Proposal for a HTTP Client interface #24

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+## Introduction
+
+Many libraries and applications require an HTTP client to talk to other servers. In general all these libraries either ship their own HTTP client library, or use low-level PHP functionality such as `file_get_contents`, ext/curl or the ext/socket. Depending on the use-cases there are very tricky implementation details to be handled such as proxies, SSL, authentication protocols and many more. Not every small library can afford to implement all the different details. However there are only a few http client libraries that are widely used between different projects, because of NIH or fears of vendor lock-in.
+
+## Goal
+
+This proposal aims at providing a very simple HTTP client interface to allow interopability between HTTP clients of different libraries and allow PHP libraries to ship HTTP client functionality without the necessity to implement a client.
+
+## Interfaces
+
+A single interface is proposed
+
+ <?php
+ namespace PSR\Http\Client;
+
+ /**
+ * A HTTP Client
+ */
+ interface HttpClient
+ {
+ /**
+ * Send a http-request and return a http-response.
+ *
+ * @param string $method HTTP method, uppercase
+ * @param string $url Url to send HTTP request to
+ * @param string $content Content of the request, can be empty.
@mtdowling
mtdowling added a line comment Mar 24, 2012

Should $content accept a string OR array for application/x-www-form-urlencoded POST requests?

@samdark
samdark added a line comment Jan 7, 2014

There's no easy way to send files as multipart if $content is just string.

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+ * @param array $headers Array of Headers, header Name is the key.
@samdark
samdark added a line comment Jan 7, 2014

RFC2616:

Multiple message-header fields with the same field-name MAY be present in a message if and only if the entire field-value for that header field is defined as a comma-separated list [i.e., #(values)]. It MUST be possible to combine the multiple header fields into one "field-name: field-value" pair, without changing the semantics of the message, by appending each subsequent field-value to the first, each separated by a comma. The order in which header fields with the same field-name are received is therefore significant to the interpretation of the combined field value, and thus a proxy MUST NOT change the order of these field values when a message is forwarded.

Cache-Control: no-cache
Cache-Control: no-store

Is valid.

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+ * @param array $options Vendor specific options to activate specific features.
+ * @throws HttpException If no response can be created an exception should be thrown.
+ * @return Response
+ */
+ public function request($method, $url, $content = null, array $headers = array(), array $options = array());
@mtdowling
mtdowling added a line comment Mar 24, 2012

I'd like to see the method signature become:

public function request($method, $url, array $headers = array(), $content = null, array $options = array());

I find that I almost always have to set headers (e.g. Accept, Content-Type) when sending requests to REST APIs. I think that moving $headers before $content would help to make it easier to send GET/HEAD/DELETE requests. Doing it this way, Guzzle could just add a new request method to its client and implement the HttpClient interface.

@philsturgeon
philsturgeon added a line comment May 7, 2012

Agreed, I set headers on a request more often than setting content.

@rmccue
rmccue added a line comment Jul 12, 2012

+1 on headers earlier. Requests uses $url, $headers, $data, $type, $options, which is based on usage statistics. (It also means you can just do Requests::request('http://example.com/') and forget the rest, with GET implied.)

@mattfarina
mattfarina added a line comment Jul 14, 2012

Two thoughts,

  1. Drupal (before it was arrayified) had $headers before content (I use headers more than content) and $method (aka type) later as well with GET being assumed as a default. I think getting a sane order is important to ease the pain of a lot of use. drupal_http_request is the Drupal version.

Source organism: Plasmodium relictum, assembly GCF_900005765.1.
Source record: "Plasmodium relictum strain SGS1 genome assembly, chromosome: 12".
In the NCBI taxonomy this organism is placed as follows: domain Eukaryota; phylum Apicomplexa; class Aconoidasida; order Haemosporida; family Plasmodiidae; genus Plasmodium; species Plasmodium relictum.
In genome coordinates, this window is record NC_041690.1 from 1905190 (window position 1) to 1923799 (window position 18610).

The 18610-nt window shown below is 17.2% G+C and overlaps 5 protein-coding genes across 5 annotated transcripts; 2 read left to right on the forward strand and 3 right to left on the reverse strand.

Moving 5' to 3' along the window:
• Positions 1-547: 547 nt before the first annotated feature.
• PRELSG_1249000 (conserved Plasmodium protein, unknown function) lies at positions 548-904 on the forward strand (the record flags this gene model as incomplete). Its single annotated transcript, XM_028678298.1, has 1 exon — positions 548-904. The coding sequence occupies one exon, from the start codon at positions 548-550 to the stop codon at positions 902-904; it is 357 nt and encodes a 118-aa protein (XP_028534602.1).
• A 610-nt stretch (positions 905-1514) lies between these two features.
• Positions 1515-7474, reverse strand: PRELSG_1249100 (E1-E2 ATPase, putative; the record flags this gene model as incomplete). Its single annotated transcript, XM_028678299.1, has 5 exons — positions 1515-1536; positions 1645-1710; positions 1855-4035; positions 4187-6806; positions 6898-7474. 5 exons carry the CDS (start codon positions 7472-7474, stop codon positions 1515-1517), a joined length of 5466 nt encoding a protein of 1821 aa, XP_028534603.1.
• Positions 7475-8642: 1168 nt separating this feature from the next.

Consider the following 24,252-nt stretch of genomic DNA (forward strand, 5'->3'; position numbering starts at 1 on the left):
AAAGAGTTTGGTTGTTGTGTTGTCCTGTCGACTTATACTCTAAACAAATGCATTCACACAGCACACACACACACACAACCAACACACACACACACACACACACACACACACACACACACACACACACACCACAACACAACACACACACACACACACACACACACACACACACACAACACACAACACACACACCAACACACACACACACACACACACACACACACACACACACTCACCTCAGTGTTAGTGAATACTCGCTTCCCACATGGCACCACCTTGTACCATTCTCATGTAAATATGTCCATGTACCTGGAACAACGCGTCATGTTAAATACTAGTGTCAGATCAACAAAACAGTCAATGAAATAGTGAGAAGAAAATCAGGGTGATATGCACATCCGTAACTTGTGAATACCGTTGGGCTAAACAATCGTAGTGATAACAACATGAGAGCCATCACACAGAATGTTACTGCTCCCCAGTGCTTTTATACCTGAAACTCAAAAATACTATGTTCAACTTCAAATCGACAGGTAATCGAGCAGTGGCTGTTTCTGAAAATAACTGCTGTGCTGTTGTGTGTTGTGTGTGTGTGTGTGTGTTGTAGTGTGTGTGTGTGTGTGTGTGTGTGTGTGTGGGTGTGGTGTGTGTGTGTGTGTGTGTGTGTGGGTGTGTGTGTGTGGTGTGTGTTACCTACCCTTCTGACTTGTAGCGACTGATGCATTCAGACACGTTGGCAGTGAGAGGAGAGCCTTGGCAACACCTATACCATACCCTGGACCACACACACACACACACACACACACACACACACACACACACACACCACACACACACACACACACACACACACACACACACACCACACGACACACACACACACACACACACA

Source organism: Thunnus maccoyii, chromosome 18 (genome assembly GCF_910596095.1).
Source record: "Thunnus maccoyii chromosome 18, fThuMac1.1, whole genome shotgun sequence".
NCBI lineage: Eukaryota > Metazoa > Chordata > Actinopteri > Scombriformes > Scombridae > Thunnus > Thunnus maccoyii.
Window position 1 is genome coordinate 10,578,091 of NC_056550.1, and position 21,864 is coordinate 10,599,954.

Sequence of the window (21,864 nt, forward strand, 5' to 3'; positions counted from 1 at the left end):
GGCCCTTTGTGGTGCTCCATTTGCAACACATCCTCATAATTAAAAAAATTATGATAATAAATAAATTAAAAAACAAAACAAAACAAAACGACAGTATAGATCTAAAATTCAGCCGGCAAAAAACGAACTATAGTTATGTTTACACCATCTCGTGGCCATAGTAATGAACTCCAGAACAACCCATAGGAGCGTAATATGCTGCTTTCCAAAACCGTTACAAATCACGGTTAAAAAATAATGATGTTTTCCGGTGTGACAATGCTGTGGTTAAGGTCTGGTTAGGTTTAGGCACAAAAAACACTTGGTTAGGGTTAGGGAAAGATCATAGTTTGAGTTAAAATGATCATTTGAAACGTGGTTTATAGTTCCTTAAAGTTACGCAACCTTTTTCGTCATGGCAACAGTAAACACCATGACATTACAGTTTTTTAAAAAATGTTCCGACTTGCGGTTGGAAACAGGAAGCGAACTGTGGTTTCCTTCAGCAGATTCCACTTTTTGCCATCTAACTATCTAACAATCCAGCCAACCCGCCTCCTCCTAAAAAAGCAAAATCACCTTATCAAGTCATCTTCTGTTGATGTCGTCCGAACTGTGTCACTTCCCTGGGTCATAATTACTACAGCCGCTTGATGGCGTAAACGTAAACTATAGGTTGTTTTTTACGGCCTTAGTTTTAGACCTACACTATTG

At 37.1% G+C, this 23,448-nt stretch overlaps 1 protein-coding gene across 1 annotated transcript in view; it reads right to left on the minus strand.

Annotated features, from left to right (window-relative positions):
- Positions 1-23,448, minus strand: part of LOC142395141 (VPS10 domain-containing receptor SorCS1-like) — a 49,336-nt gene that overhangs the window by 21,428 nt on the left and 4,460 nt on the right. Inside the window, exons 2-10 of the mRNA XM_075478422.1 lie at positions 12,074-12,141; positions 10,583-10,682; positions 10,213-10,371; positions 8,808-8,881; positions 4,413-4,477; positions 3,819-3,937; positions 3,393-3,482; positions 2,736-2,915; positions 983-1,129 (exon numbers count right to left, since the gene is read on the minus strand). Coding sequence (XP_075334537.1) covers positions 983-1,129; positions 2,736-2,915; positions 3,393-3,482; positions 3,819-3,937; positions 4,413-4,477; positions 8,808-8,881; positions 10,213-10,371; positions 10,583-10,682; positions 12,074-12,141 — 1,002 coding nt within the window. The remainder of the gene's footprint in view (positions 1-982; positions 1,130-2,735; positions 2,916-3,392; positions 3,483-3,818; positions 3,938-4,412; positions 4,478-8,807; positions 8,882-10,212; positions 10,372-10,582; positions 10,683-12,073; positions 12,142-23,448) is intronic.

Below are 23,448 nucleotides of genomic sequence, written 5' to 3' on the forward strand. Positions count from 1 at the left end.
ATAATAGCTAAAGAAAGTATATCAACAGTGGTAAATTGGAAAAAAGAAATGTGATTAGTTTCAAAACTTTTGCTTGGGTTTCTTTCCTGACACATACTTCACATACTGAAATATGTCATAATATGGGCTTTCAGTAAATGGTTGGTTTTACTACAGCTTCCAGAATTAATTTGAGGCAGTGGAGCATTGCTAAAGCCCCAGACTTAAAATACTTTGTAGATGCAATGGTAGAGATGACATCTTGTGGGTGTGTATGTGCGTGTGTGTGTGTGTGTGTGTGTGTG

2. An idea would be to make this chainable method calls. Instead of numerous arguments on one method having one method per argument. Spitballing here:
$foo = new Client();
$foo->method('GET')->url('http://foo.com')->execute();
@Crell
Crell added a line comment Jul 16, 2012

I have to agree with Matt's note 2 here. Sending an HTTP request is a Command. It should be a Command object, not a method. Vis, you create a Request/Client/Whatever object, configure it with whatever methods in whatever order you want, then execute()/send()/whatever(). And get back a Response. That gives maximum flexibility to users, as well as allows for specific implementers to add additional methods if needs be without breaking the interface.

@samdark
samdark added a line comment Jan 7, 2014

+1 for @mattfarina idea number 2 and @Crell corrections about request object.

@philsturgeon
philsturgeon added a line comment Jan 7, 2014

Fan of that (number 2)

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+ }
+
+A value objects come with this interface, the Response which is returned from the client. Their definition is as follows:
+
+ <?php
+ namespace PSR\Http\Client;
+
+ /**
+ * Http Response returned from {@see HttpClient::request}.
+ */
+ class Response
+ {
+ /**
+ * Status code for the response
+ *
+ * @return int
+ */
+ public function getStatusCode();
@samdark
samdark added a line comment Jan 7, 2014

Status message is useful for exceptions so probably worth adding as well.

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+
+ /**
+ * Get content type for the response
+ *
+ * @return string
+ */
+ public function getContentType();
@philsturgeon
philsturgeon added a line comment May 7, 2012

If we start adding helper functions for headers like this, would we not need to start adding a whole lot more? Expiry dates, cache settings, language, etc?

@Marlinc
Marlinc added a line comment Jul 12, 2012

Why not create a Headers object? So you could get/set headers in it and pass that to the request
And so you could use that to get the header info instead of all those methods in the response class

@samdark
samdark added a line comment Jan 7, 2014

@Marlinc isn't it too many objects for a well-defined (by RFC) topic?

@philsturgeon
philsturgeon added a line comment Jan 7, 2014

I figure getHeader('Content-Type') would make the most sense. No point adding methods for the sake of it.

@samdark
samdark added a line comment Jan 7, 2014

Why not? It's one of the most used ones. We're getting less typo prone way of doing it + IDE code autocompletion.

@philsturgeon
philsturgeon added a line comment Jan 7, 2014
@samdark
samdark added a line comment Jan 7, 2014

OK. Makes sense from this point.

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+
+ /**
+ * Get the content of this response
+ *
+ * @return string
+ */
+ public function getContent();
+
+ /**
+ * Return all headers of this response.
+ *